The first organizational step was to create a basic thematic index into which every law was inserted by using key words created after significant analysis. The creators attempted to use language that regular citizens would use. The first stage, then, ended with a huge database of all laws organized by theme and with a cross-analysis of what affected what laws. There were about 1300 national laws in force organized thematically and 1600 international treaties.
Our speakers also worked on the projects of other provinces to organize the law of social security and other government ministries in the national government. When finished, there were only 298 resolutions.
An audience member asked, “What is the relationship between the Digest and the Codes?”
Our guests answered, “The analysis includes all the codes. Still, the Codes have incorporated it’s norms and changes over the years, including the recodification of them. The Commercial Code had special treatment because it’s so large.
Another question, “What about the future?”
Answer: “The contamination of laws is extreme and constant. We have a tool for legislators called the Manual de Tecnica Legislativa that advises the explicit derogation or modification of previous laws — the Law of Consolidation.”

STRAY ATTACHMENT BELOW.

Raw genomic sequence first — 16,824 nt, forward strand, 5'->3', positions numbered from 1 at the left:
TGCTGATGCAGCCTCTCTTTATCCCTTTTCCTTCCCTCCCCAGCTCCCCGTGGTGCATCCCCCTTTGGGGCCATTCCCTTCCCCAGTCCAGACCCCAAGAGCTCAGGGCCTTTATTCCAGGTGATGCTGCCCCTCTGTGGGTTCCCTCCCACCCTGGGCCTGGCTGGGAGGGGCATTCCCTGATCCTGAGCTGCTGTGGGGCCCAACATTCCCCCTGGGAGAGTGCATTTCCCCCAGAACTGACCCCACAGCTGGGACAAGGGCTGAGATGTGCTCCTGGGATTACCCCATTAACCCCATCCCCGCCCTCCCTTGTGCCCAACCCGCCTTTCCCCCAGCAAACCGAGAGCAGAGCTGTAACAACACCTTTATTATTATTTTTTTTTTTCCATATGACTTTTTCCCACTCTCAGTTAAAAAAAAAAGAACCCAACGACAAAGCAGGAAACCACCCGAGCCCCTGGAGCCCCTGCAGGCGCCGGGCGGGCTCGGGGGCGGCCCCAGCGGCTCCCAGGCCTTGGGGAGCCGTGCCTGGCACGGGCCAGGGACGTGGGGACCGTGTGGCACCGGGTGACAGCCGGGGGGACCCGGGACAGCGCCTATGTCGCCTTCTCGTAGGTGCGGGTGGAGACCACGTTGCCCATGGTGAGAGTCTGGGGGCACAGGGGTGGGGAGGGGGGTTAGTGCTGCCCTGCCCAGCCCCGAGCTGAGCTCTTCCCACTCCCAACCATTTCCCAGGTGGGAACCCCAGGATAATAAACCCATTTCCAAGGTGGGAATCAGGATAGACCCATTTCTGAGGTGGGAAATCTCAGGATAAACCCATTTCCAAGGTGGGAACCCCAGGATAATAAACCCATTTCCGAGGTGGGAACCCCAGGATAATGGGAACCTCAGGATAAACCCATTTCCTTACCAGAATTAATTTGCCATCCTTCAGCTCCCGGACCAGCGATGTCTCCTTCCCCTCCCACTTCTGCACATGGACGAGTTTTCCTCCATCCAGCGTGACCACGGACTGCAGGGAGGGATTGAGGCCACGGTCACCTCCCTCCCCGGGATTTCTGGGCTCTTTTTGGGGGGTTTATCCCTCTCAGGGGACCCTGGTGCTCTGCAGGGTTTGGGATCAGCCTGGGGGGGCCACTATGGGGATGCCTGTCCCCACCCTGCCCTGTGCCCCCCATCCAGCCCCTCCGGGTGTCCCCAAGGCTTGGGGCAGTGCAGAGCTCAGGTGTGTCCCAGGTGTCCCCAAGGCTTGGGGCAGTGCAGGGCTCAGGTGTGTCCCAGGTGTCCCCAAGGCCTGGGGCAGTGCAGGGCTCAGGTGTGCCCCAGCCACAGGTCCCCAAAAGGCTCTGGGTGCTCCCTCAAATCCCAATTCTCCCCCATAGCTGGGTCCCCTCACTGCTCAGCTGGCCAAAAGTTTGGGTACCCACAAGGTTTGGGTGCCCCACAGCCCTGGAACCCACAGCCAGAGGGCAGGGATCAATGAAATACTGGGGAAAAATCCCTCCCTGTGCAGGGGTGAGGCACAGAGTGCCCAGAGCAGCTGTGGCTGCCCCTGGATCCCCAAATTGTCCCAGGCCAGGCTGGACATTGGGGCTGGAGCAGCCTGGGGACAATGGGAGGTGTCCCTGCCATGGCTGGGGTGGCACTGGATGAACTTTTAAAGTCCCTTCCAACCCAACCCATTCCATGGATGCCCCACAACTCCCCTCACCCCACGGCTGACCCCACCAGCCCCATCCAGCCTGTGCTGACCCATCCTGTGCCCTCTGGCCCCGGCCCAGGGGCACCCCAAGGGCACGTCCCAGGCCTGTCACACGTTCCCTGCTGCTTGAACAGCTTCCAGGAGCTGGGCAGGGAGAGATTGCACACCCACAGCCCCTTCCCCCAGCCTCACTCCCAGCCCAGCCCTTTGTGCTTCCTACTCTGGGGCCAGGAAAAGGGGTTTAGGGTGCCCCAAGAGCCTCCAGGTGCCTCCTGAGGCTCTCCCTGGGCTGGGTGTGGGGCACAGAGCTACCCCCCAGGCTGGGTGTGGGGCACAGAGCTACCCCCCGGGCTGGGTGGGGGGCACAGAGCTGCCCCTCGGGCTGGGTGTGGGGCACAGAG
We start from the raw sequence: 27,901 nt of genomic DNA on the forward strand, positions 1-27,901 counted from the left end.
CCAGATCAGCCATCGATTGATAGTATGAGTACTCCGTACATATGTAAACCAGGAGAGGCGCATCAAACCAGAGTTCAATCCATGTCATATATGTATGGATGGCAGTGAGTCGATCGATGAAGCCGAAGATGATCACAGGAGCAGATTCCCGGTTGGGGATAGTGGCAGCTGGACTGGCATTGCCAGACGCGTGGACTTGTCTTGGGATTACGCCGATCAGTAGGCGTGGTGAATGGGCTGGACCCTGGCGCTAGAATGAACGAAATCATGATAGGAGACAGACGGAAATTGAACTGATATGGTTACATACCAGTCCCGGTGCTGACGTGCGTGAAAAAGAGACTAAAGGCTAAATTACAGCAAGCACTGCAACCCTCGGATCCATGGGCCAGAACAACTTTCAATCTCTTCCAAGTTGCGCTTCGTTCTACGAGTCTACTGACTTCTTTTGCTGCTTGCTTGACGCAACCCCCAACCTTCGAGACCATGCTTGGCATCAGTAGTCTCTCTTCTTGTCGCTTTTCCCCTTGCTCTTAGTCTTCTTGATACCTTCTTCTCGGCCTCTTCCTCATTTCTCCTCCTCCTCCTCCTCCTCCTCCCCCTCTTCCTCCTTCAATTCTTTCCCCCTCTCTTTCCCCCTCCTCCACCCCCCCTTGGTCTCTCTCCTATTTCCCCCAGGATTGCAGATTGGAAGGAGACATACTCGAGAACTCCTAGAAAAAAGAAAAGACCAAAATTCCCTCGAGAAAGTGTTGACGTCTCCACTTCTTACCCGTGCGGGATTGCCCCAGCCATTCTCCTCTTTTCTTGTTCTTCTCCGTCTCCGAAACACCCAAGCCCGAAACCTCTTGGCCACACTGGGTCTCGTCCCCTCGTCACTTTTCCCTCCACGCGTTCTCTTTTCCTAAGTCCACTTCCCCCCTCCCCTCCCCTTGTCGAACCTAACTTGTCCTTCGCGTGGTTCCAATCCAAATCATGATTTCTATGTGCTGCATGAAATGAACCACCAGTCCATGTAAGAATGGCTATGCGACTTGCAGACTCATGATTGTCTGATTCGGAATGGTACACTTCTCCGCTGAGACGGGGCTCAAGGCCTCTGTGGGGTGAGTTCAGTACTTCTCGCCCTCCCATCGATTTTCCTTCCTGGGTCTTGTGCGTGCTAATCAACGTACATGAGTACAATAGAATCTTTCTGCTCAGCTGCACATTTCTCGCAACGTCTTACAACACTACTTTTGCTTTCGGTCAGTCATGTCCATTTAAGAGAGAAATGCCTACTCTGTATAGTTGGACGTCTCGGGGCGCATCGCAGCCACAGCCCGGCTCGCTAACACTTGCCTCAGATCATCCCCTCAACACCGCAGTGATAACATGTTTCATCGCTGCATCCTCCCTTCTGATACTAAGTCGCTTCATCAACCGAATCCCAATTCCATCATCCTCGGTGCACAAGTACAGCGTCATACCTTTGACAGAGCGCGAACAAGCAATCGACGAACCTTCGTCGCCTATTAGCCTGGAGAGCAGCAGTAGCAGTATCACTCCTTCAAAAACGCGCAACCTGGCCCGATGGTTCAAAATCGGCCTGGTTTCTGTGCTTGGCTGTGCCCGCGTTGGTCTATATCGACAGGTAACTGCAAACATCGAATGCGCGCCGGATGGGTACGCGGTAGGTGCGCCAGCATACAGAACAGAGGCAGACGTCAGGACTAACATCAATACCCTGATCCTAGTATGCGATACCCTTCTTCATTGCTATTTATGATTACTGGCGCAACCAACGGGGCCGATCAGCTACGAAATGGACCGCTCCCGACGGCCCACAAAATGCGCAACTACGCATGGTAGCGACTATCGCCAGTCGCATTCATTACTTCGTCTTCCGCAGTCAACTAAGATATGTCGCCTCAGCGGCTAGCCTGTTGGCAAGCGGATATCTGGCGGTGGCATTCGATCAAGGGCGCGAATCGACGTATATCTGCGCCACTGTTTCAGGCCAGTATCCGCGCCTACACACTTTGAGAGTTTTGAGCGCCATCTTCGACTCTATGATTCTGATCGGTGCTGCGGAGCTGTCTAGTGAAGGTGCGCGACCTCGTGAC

Our final speaker of the first session, Susan Cayuso, was incredibly knowledgeable and enthusiastic. She spoke “Case Law and Developments in Legal Information in Argentina.”
The effect of Sentences of the Supreme Court of the Argentine Nation are similar to in the U.S. in that the Argentine Supreme Court is a primary power of the country and acts as a constitutional court. Argentina does not have an independent Constitutional Court. Rather, the Supreme Court diffuses its decisions to other courts. The Supreme Court is not the only decider of cases, but it is the ultimate decider.
This system has proven to be problematic in a republican government. The pronouncement of a sentences is the way that judges interpret the laws that are passed and therefore have a huge influence on democracy. The question is what is the effect the decisions have on the people?
The publicity and publication of the sentence form part of the democratic process.
A Supreme Court decision must be published within 24 – 48 hours for all to access. In the past, there was a huge delay in publishing cases because the Court was pronouncing 250 – 500 cases per week (not including cases were cert was denied). The Court was deciding over 9000 cases per year!
Our speaker then asked herself, “what is best for the citizen? Full-text or summaries/abstracts?” They have created a database and search where the result is a series of items that are aggregated. The database they’ve created certainly competes with the vendors, but it is free. Our speaker noted that this type of job on this grand scale required resources that aren’t available at the universities in Argentina.
“Ultimately, we want to show through the sentences that there have been modifications of the decisions of the Court. We want to show the Court’s development and changes over time.”
Thus, our last morning was filled with insights into the function and organization of Argentine legislation and jurisprudence, and how we might find and utilize both.